This week marks a return to our college after travels across the country and around the world—a sweet reunion of the summer Hillsdale diaspora. To our freshmen and transfers: welcome! To all returning: it’s good to be back.
Tabulating all the places Hillsdale students have been this past summer would make for some fascinating accounting. Start with all our homes and internships and travels. Add in every crossing of paths, happy meetings out of the context of campus life. Make a final addition to this imaginative arithmetic of every incoming freshman’s hometown. Would it equal a little bit of awe and a lot of good stories? We think so.
We all feel the pang of wanting to be home, the pull of life at Hillsdale, and the draw of traveling for one or two or three months straight. Perhaps it is our freshmen who most acutely understand that pull between home and Hillsdale right now. This transition to college is more than learning to live away from your family; it’s becoming a part of a new community, a community that eagerly welcomes your friendship.
Hillsdale, campus and town, does become a home in these rapid, transitional four years. Despite the constant shifting of the community, students find something of permanence in learning to read the great books, cherish traditions, and love each other. But while we are learning these things, siblings at home grow up, grandparents age, and we miss our parents, pets, and the neighborhood streets we grew up on. How are we to reconcile these two homes, especially with yet another transition looming a few short years in the future? An answer to this question may turn out to be one of the things we had to sojourn here to find; in the meantime, returns to both homes become all the sweeter. And when we graduate, we shall still say, in the words of a senior class president in the memory of, already, only half the student body, It was worth it.
The Forum is a magazine-style gathering place of Hillsdale culture and intellectual conversation on campus. Quite naturally, this issue became threaded with themes of travel and return, place and home. To reflect on our summer travels, we’ve featured vignettes and photos from Morgan Brownfield, Tomàs Valle, and Matt Sauer that capture moments of travels and meetings in “unlikely places”. Ben Strickland kicks off The Forum’s new photography feature with a shot of his Maine homeland. And to continue a Forum tradition of alumni contributions in the first issue, the editors asked Grace Marie Wierenga (née Lambert) and Evan Gage, class of 2014, for an update on life on the outside and their adventures abroad.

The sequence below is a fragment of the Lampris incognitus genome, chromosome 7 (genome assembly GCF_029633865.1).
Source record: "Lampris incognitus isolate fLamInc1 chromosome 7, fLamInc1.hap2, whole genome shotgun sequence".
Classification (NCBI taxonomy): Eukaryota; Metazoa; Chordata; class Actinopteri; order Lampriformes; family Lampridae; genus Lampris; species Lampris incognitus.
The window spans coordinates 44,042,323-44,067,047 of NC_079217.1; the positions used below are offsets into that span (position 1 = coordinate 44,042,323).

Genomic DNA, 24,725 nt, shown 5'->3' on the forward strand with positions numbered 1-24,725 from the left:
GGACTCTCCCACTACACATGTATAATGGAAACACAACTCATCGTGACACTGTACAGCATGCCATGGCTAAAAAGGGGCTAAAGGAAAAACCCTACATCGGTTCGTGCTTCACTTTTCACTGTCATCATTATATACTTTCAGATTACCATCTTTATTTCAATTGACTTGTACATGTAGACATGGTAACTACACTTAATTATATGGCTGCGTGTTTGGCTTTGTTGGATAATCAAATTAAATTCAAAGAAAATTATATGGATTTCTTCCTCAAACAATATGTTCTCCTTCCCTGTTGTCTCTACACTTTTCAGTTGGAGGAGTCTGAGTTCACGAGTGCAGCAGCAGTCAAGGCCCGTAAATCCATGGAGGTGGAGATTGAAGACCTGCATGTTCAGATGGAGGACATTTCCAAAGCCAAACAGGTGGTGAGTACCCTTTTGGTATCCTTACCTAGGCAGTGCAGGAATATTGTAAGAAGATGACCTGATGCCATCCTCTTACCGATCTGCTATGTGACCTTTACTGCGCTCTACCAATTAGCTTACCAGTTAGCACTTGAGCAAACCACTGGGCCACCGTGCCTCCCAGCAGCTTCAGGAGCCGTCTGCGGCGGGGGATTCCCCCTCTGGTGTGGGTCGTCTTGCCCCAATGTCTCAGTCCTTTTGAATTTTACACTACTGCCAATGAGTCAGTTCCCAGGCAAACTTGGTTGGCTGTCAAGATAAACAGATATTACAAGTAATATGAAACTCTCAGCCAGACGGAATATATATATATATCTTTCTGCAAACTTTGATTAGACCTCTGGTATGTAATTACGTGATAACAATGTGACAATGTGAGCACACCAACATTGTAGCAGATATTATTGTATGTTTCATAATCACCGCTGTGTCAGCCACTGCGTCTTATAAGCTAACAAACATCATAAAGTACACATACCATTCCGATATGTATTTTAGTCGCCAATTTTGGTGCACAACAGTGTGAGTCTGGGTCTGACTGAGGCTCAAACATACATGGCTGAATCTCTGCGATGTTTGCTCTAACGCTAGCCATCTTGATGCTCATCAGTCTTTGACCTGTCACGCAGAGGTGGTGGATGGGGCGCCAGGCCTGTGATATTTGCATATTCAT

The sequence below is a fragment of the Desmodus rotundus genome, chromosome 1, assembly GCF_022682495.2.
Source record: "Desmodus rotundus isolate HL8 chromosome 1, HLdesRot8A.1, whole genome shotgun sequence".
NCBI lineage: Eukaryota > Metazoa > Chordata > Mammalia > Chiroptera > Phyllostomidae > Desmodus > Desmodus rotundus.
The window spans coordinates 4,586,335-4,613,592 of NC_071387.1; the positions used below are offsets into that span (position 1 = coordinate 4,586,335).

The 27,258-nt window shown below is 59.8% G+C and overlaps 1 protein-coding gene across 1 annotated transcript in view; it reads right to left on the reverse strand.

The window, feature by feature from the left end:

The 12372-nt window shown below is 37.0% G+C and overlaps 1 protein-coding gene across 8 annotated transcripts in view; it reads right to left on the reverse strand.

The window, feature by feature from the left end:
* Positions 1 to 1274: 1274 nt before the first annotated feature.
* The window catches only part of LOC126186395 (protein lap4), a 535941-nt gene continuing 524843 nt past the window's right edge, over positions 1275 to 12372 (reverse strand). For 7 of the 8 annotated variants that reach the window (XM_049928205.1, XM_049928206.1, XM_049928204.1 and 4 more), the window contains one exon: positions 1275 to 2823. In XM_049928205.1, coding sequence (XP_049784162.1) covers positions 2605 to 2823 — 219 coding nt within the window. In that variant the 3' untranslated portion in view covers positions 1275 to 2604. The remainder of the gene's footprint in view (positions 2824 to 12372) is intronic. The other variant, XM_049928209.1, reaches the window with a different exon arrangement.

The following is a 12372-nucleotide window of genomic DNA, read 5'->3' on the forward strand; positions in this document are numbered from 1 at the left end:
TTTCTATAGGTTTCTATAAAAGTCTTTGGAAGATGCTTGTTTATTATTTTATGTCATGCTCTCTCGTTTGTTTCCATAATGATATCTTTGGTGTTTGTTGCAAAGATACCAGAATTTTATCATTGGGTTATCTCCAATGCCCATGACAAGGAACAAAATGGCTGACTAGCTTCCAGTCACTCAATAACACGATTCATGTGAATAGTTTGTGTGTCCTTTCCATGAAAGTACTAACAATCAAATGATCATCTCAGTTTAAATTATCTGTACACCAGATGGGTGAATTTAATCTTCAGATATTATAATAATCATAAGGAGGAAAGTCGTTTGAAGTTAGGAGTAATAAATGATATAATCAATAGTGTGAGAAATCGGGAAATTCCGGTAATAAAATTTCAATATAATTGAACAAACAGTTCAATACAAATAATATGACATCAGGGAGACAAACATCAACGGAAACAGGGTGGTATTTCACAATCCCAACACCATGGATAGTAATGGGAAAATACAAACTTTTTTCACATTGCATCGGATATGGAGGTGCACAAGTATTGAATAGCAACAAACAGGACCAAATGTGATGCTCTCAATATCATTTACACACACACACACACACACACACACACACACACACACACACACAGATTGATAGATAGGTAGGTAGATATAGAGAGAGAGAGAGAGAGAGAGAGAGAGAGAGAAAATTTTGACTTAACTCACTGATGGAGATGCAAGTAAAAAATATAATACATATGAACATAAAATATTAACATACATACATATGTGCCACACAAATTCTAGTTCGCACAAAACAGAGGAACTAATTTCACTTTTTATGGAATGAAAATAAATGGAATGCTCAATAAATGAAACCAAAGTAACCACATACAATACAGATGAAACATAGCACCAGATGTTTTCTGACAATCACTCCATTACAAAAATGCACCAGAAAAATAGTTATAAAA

In the essay section, Timothy Troutner examines the richness of the Christian liturgical heritage and Editor-in-Chief Madeline Johnson interviews Claire Schumock for a liberal arts look into the intricate world of the natural sciences. In our regular columns, book columnist Sarah Schweizer, ’15, reviews Siddhartha and movie columnist Timothy Troutner discusses Calvary. Noah Weinrich reports the latest news on freshmen orientation in his satire column.
The Forum can’t live up to its lively Roman name without your engagement. Respond to one of the essays with a letter to the editors or write a full-length rebuttal. Distill your ruminations on campus culture into essay form. Polish up a class paper for the whole community to ponder. Bring the perspective of your physics or psychology or history major to bear on our common life. That life will be richer for it.
Before we invite you to turn this page and join Fall 2015’s campus conversation, we would like to extend a sincere thank you to former editor-in-chief senior Chris McCaffery for all that he has done for The Forum in past years and for all of the support he continues to give us. We would also like to thank Jacob Lane and everyone at ISI and the Collegiate Network for their continued support of this publication. Also, don’t flip too quickly through our glossy pages; be sure to linger over the handiwork of head designer senior Meg Prom.
With that, let all magazine-perusal and return festivities commence!
Co-Editor-in-Chief Sarah Reinsel is a junior studying English and classical education. Co-Editor-in-Chief Madeline Johnson is a junior studying philosophy